3D Scanning for the Archaeological and Historical Collection of the Bornholm Museum
3D scanning and printing has been on the rise for the last two decades. For cultural heritage institutions this has become a must as 3D models present a valuable tool for displaying, researching, and understanding cultural heritage objects in a new and innovative way. However, these new technologies also imply new responsibilities as the museum sector has been facing not only the challenge of creating, managing, making accessible, and preserving their analogue content but also their digital knowledge capital. In recent conferences the concept of 3D models for museums has critically examined the benefits and challenges posed by forms of 3D-capture, 3D-processing, and the enrichment of those models with metadata information and their integration into museum environments. For experts and visitors alike, 3D models present a fascinating way of visualizing the past and apprehending the significance of cultural heritage objects, historic sites, and monuments. The precise documentation and sustainable preservation of valuable objects is a further advantage of the 3D technology.
The Bornholm Museum digitization project is part of a holistic collection’s management program designed to ensure long term preservation of, and access to, its collections. Since the BM Museum forms part of the new merging process with the Cultural Museum, this project will be reviewed and incorporated into a major digitization project as and when this develops.
This fundamental concept of the digitalization project began by considering how digitized collections can be used to sustain the environment, revitalize cultures, change education or cultivate civic engagement. We have also considered what impact these collections can have on key challenges the understanding of the history of Bornholm, Denmark and the Baltic Region and where these collections can spur economies and seed innovation. It has been proved that museums that know how to make digital collections accessible become more influential. Our challenge is to demonstrate how digitized collections can change the way we present Danish culture to the people and the way we do research and protect the cultural heritage from our museum.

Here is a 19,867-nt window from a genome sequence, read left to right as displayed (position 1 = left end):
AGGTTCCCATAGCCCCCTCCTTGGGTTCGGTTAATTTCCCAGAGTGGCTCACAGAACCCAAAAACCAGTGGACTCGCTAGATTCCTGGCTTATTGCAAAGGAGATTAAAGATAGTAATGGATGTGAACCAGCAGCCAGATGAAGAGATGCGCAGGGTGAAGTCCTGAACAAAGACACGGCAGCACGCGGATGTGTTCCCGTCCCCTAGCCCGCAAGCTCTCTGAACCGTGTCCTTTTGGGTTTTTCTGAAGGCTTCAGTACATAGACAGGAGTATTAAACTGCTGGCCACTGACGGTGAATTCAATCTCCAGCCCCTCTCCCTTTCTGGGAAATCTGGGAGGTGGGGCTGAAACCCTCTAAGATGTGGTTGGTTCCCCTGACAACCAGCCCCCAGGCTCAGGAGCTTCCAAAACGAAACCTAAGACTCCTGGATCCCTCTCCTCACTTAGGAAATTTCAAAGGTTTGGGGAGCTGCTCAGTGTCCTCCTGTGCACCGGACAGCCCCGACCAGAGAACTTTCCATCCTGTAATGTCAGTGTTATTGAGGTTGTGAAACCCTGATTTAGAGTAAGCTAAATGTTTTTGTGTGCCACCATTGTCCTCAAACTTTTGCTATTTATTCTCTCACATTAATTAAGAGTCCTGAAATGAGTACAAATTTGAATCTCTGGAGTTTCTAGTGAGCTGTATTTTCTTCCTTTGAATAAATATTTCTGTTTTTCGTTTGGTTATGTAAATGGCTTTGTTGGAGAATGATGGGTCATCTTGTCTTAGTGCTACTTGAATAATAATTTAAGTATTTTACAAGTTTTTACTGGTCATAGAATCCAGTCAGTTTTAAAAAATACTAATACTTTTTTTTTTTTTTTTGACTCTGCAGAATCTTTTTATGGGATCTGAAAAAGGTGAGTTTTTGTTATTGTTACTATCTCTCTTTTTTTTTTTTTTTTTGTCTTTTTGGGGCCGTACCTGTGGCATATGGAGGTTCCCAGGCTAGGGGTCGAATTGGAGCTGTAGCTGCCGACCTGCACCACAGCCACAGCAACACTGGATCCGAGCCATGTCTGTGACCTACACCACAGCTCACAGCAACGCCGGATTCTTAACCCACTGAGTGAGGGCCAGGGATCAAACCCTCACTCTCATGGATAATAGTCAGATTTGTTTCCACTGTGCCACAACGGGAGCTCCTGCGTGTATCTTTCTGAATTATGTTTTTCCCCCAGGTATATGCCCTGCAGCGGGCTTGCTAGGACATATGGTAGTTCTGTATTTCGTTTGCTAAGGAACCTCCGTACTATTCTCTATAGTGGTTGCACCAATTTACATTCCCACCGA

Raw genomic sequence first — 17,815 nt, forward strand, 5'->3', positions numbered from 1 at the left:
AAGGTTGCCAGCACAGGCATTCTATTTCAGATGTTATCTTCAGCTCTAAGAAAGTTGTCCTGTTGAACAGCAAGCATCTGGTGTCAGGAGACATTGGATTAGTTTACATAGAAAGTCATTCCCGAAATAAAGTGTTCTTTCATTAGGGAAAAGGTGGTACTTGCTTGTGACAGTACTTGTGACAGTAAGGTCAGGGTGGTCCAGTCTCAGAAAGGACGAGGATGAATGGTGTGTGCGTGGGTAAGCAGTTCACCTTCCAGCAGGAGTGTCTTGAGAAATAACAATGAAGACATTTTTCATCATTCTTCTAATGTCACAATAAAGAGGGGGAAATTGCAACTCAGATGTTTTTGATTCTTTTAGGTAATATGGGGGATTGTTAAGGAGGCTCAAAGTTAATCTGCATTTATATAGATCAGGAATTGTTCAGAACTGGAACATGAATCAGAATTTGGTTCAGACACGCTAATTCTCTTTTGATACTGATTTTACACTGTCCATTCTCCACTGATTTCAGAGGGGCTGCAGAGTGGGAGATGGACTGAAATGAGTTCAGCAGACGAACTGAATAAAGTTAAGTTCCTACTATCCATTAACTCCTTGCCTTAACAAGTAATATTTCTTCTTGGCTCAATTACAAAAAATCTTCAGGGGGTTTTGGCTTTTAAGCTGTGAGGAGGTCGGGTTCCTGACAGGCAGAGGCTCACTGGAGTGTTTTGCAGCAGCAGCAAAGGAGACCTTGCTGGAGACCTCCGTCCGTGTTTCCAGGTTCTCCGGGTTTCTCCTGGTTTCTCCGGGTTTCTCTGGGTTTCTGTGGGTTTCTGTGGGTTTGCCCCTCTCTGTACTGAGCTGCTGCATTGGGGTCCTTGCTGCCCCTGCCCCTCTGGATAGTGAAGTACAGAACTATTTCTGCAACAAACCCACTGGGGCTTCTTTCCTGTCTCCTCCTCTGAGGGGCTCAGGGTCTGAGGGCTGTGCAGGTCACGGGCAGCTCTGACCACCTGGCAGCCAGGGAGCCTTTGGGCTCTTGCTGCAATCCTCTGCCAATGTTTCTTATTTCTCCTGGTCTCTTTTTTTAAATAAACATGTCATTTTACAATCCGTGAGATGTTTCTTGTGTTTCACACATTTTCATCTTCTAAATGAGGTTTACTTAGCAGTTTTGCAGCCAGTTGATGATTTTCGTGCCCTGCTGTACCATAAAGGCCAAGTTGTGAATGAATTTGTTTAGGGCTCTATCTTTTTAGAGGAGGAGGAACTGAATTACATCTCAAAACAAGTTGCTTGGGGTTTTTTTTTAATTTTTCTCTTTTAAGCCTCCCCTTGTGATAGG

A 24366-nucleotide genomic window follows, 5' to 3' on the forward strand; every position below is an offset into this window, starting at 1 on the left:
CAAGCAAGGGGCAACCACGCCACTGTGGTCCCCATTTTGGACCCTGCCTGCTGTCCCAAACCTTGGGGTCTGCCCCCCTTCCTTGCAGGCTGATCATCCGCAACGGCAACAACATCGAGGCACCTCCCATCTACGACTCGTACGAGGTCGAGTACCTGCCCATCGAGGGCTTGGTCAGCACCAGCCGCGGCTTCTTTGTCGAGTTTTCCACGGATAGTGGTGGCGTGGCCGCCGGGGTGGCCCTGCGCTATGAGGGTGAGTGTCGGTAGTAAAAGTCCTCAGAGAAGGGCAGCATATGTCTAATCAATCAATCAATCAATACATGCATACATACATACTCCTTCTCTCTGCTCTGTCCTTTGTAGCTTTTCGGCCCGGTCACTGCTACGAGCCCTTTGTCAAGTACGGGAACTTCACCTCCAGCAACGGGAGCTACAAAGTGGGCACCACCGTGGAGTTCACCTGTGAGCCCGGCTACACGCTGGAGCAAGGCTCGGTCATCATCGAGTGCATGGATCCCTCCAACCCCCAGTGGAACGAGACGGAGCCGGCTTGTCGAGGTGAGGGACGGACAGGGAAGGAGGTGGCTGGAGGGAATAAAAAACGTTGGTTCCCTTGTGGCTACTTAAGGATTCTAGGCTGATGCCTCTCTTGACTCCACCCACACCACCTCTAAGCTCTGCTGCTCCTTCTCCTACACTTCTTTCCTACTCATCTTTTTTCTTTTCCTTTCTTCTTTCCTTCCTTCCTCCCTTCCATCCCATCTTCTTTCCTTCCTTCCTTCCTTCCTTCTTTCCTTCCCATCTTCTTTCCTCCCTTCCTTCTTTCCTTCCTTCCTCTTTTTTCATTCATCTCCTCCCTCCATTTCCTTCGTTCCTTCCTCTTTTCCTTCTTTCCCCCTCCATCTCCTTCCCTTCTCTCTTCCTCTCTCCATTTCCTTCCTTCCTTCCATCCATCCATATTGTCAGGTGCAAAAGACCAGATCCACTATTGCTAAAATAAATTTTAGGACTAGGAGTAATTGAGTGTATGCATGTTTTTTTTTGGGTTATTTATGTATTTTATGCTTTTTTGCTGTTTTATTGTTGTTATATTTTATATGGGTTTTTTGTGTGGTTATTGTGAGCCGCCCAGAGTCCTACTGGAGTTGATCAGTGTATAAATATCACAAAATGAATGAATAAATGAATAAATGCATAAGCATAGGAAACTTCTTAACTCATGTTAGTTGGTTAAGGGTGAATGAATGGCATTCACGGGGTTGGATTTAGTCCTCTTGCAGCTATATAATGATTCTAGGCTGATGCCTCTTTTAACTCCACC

This challenge is to make digitized collections can affect lives and support research in significant and measurable ways by: showcasing examples where digitized collections have initiated creativity, innovation and change in some area of human endeavor; exploring ways the Bornholm Museum can maximize the impact of their digitized collections; investigating ways BM can measure the impact of their digitized collections in society; and help in the research process and accesses the digitized collections and its use in databases.
The virtual representation can be viewed by visitors through an immersion experience provided through a head mounted display. In different museums of the world objects were 3D scanned and printed to provide visitors with the opportunity to touch and explore the different surfaces of museum objects that are generally forbidden to be touched.
An important thematic priority considered by the BM for some years already, includes the usage of 3D scanning technologies in the field of archaeology. The time-consuming procedure of sketching archaeological context and artefacts can be replaced by different 3D scanning methods. 3D scanning has been used in archaeological material rendering the surface of rock carving monuments in a high resolution, making visible even the subtlest shapes that would otherwise be hidden to the human eye. The archaeological heritage of many museums and institutions of the world use 3D scanning for documentation and reconstruction purposes for over two decades. Thousands of archaeological artefacts excavated in recent years have been 3D scanned so far. The measuring data obtained from different artefacts can thus be compared and used for typologization. Universities, museums and other institutions have been displayed their 3D virtual models or planning to in portals on their official websites.
Archaeological and conservation research also gets benefits by the virtual data (multi-perspective images and metadata) for this allows the study of the processing of construction materials, cultural practices reflected in the use of the instruments (patina, marks caused by playing), aesthetic principles and craft techniques, for the purpose of dating the instruments, something which would otherwise be impossible without costly on-site research. A database will be established which will form the basis for historical reconstructions and, to a limited extent, for the repair/rebuilding of damaged or destroyed instruments.
The potential consider for this project is great and it is considered to be a change in the way our institution works. We’re going to have to be a much more flexible and adaptable institution, because maybe the technology today will change our future. If we don’t shift and move, we’ll get left behind.